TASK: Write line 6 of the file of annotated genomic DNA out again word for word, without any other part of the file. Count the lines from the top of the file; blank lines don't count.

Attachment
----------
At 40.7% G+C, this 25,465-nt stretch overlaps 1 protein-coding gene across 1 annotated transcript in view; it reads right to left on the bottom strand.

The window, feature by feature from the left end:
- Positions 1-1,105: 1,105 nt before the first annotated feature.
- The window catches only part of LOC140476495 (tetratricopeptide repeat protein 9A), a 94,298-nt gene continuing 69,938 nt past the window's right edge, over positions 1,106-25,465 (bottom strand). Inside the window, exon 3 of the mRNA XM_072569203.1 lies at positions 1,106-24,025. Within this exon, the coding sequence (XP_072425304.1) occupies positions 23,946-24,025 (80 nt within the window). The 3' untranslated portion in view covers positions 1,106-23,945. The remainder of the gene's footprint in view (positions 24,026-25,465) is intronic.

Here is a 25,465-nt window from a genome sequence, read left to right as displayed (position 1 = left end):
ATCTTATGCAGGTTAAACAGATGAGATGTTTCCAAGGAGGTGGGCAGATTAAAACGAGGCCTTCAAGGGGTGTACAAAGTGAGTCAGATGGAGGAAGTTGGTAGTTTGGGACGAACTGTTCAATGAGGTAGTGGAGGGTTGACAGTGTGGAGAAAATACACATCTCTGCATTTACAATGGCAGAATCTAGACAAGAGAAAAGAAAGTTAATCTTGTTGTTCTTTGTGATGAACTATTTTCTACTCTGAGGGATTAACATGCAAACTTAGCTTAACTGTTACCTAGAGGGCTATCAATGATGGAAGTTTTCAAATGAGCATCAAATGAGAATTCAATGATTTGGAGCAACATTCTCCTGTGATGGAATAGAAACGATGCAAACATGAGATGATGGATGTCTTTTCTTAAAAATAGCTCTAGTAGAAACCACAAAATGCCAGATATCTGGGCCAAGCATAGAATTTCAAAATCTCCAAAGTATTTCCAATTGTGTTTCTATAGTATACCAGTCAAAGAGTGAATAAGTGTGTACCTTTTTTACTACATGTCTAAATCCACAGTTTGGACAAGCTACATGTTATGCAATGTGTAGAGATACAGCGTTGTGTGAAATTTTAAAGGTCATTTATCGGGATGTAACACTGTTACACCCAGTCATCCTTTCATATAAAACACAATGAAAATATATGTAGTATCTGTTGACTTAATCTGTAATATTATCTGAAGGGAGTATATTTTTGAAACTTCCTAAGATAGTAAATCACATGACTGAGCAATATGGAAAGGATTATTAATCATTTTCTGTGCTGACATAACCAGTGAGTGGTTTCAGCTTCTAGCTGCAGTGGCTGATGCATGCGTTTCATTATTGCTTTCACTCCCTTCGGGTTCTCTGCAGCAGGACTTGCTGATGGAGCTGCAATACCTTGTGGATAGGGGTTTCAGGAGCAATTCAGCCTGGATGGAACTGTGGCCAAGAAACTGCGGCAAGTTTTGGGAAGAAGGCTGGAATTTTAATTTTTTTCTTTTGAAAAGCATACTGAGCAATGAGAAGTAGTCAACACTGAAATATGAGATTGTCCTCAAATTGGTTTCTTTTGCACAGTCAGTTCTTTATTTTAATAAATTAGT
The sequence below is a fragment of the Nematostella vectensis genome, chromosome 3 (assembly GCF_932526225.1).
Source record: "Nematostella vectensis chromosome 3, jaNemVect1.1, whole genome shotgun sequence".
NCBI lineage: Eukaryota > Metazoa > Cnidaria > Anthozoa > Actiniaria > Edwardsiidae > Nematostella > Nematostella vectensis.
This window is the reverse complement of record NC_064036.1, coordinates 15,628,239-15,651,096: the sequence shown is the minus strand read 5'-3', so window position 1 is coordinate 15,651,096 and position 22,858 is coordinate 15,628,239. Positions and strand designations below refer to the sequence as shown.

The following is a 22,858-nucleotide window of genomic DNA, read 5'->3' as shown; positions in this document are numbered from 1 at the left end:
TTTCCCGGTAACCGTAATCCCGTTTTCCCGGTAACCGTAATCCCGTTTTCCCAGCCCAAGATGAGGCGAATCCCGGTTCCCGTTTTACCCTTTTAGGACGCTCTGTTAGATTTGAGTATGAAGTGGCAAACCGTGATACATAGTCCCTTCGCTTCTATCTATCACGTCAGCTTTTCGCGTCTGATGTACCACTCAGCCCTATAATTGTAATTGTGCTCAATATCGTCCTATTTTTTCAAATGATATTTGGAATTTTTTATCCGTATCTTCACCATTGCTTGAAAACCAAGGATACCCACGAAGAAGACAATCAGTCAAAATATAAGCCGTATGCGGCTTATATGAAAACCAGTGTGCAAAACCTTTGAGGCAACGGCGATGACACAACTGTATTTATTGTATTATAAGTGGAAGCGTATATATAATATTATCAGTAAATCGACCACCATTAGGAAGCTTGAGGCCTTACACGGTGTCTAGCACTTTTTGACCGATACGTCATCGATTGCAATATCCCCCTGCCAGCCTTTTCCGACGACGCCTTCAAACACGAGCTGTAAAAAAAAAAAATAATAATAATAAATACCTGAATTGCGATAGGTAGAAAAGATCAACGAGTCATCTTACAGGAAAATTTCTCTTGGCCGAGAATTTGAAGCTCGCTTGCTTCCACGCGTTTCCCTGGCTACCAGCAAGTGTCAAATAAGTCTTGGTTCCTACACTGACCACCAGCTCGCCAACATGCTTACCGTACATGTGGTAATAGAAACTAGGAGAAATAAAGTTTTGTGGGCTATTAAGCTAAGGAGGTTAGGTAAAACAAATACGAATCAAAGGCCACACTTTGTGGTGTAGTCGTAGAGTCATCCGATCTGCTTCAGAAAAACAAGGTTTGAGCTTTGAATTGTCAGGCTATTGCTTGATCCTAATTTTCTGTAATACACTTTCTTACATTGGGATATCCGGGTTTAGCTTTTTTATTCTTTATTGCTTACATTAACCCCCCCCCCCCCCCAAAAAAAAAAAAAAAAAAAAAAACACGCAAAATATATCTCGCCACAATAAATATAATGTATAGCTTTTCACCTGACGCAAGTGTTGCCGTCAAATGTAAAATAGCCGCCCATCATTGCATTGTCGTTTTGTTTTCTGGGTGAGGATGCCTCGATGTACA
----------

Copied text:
ATCTTATGCAGGTTAAACAGATGAGATGTTTCCAAGGAGGTGGGCAGATTAAAACGAGGCCTTCAAGGGGTGTACAAAGTGAGTCAGATGGAGGAAGTTGGTAGTTTGGGACGAACTGTTCAATGAGGTAGTGGAGGGTTGACAGTGTGGAGAAAATACACATCTCTGCATTTACAATGGCAGAATCTAGACAAGAGAAAAGAAAGTTAATCTTGTTGTTCTTTGTGATGAACTATTTTCTACTCTGAGGGATTAACATGCAAACTTAGCTTAACTGTTACCTAGAGGGCTATCAATGATGGAAGTTTTCAAATGAGCATCAAATGAGAATTCAATGATTTGGAGCAACATTCTCCTGTGATGGAATAGAAACGATGCAAACATGAGATGATGGATGTCTTTTCTTAAAAATAGCTCTAGTAGAAACCACAAAATGCCAGATATCTGGGCCAAGCATAGAATTTCAAAATCTCCAAAGTATTTCCAATTGTGTTTCTATAGTATACCAGTCAAAGAGTGAATAAGTGTGTACCTTTTTTACTACATGTCTAAATCCACAGTTTGGACAAGCTACATGTTATGCAATGTGTAGAGATACAGCGTTGTGTGAAATTTTAAAGGTCATTTATCGGGATGTAACACTGTTACACCCAGTCATCCTTTCATATAAAACACAATGAAAATATATGTAGTATCTGTTGACTTAATCTGTAATATTATCTGAAGGGAGTATATTTTTGAAACTTCCTAAGATAGTAAATCACATGACTGAGCAATATGGAAAGGATTATTAATCATTTTCTGTGCTGACATAACCAGTGAGTGGTTTCAGCTTCTAGCTGCAGTGGCTGATGCATGCGTTTCATTATTGCTTTCACTCCCTTCGGGTTCTCTGCAGCAGGACTTGCTGATGGAGCTGCAATACCTTGTGGATAGGGGTTTCAGGAGCAATTCAGCCTGGATGGAACTGTGGCCAAGAAACTGCGGCAAGTTTTGGGAAGAAGGCTGGAATTTTAATTTTTTTCTTTTGAAAAGCATACTGAGCAATGAGAAGTAGTCAACACTGAAATATGAGATTGTCCTCAAATTGGTTTCTTTTGCACAGTCAGTTCTTTATTTTAATAAATTAGT